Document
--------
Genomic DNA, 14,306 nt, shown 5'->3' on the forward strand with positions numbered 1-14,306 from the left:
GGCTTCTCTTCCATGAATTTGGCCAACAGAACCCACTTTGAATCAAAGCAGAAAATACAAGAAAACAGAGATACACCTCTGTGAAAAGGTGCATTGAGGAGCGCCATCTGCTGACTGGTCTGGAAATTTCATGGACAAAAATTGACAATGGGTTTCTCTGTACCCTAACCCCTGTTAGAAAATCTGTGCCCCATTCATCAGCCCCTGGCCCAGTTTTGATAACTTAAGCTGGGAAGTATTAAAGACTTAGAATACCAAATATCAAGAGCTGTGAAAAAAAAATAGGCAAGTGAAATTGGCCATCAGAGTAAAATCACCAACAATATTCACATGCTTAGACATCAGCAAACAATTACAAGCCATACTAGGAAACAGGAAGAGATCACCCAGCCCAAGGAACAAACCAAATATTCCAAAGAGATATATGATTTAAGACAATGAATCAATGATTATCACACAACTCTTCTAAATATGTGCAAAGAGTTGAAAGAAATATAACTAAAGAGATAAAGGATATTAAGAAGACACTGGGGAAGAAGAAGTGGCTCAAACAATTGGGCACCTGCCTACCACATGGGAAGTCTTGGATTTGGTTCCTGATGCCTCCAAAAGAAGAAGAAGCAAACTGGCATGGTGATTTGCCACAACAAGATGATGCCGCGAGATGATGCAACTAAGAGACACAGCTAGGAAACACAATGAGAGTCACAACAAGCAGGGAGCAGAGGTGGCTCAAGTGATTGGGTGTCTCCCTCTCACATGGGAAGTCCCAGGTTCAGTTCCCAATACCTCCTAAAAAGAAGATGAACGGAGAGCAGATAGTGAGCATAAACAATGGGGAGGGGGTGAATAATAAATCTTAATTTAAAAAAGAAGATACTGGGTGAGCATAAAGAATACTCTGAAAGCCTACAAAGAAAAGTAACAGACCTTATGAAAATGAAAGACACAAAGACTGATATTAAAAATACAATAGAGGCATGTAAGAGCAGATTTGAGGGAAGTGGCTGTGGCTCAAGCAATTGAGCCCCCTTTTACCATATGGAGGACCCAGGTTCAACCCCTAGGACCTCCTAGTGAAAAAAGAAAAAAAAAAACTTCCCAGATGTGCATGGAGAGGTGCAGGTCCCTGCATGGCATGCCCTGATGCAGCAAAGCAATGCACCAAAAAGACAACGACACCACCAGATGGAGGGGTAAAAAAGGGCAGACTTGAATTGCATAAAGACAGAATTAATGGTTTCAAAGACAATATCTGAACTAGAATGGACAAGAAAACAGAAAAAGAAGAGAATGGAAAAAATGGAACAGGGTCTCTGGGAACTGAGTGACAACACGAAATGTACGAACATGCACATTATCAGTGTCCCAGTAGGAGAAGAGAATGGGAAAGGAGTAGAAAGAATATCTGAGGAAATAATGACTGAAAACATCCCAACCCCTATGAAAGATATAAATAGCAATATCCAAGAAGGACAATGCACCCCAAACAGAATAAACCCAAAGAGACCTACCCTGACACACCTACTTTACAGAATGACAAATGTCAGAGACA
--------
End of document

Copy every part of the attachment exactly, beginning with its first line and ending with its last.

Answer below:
Genomic DNA, 14,306 nt, shown 5'->3' on the forward strand with positions numbered 1-14,306 from the left:
GGCTTCTCTTCCATGAATTTGGCCAACAGAACCCACTTTGAATCAAAGCAGAAAATACAAGAAAACAGAGATACACCTCTGTGAAAAGGTGCATTGAGGAGCGCCATCTGCTGACTGGTCTGGAAATTTCATGGACAAAAATTGACAATGGGTTTCTCTGTACCCTAACCCCTGTTAGAAAATCTGTGCCCCATTCATCAGCCCCTGGCCCAGTTTTGATAACTTAAGCTGGGAAGTATTAAAGACTTAGAATACCAAATATCAAGAGCTGTGAAAAAAAAATAGGCAAGTGAAATTGGCCATCAGAGTAAAATCACCAACAATATTCACATGCTTAGACATCAGCAAACAATTACAAGCCATACTAGGAAACAGGAAGAGATCACCCAGCCCAAGGAACAAACCAAATATTCCAAAGAGATATATGATTTAAGACAATGAATCAATGATTATCACACAACTCTTCTAAATATGTGCAAAGAGTTGAAAGAAATATAACTAAAGAGATAAAGGATATTAAGAAGACACTGGGGAAGAAGAAGTGGCTCAAACAATTGGGCACCTGCCTACCACATGGGAAGTCTTGGATTTGGTTCCTGATGCCTCCAAAAGAAGAAGAAGCAAACTGGCATGGTGATTTGCCACAACAAGATGATGCCGCGAGATGATGCAACTAAGAGACACAGCTAGGAAACACAATGAGAGTCACAACAAGCAGGGAGCAGAGGTGGCTCAAGTGATTGGGTGTCTCCCTCTCACATGGGAAGTCCCAGGTTCAGTTCCCAATACCTCCTAAAAAGAAGATGAACGGAGAGCAGATAGTGAGCATAAACAATGGGGAGGGGGTGAATAATAAATCTTAATTTAAAAAAGAAGATACTGGGTGAGCATAAAGAATACTCTGAAAGCCTACAAAGAAAAGTAACAGACCTTATGAAAATGAAAGACACAAAGACTGATATTAAAAATACAATAGAGGCATGTAAGAGCAGATTTGAGGGAAGTGGCTGTGGCTCAAGCAATTGAGCCCCCTTTTACCATATGGAGGACCCAGGTTCAACCCCTAGGACCTCCTAGTGAAAAAAGAAAAAAAAAAACTTCCCAGATGTGCATGGAGAGGTGCAGGTCCCTGCATGGCATGCCCTGATGCAGCAAAGCAATGCACCAAAAAGACAACGACACCACCAGATGGAGGGGTAAAAAAGGGCAGACTTGAATTGCATAAAGACAGAATTAATGGTTTCAAAGACAATATCTGAACTAGAATGGACAAGAAAACAGAAAAAGAAGAGAATGGAAAAAATGGAACAGGGTCTCTGGGAACTGAGTGACAACACGAAATGTACGAACATGCACATTATCAGTGTCCCAGTAGGAGAAGAGAATGGGAAAGGAGTAGAAAGAATATCTGAGGAAATAATGACTGAAAACATCCCAACCCCTATGAAAGATATAAATAGCAATATCCAAGAAGGACAATGCACCCCAAACAGAATAAACCCAAAGAGACCTACCCTGACACACCTACTTTACAGAATGACAAATGTCAGAGACA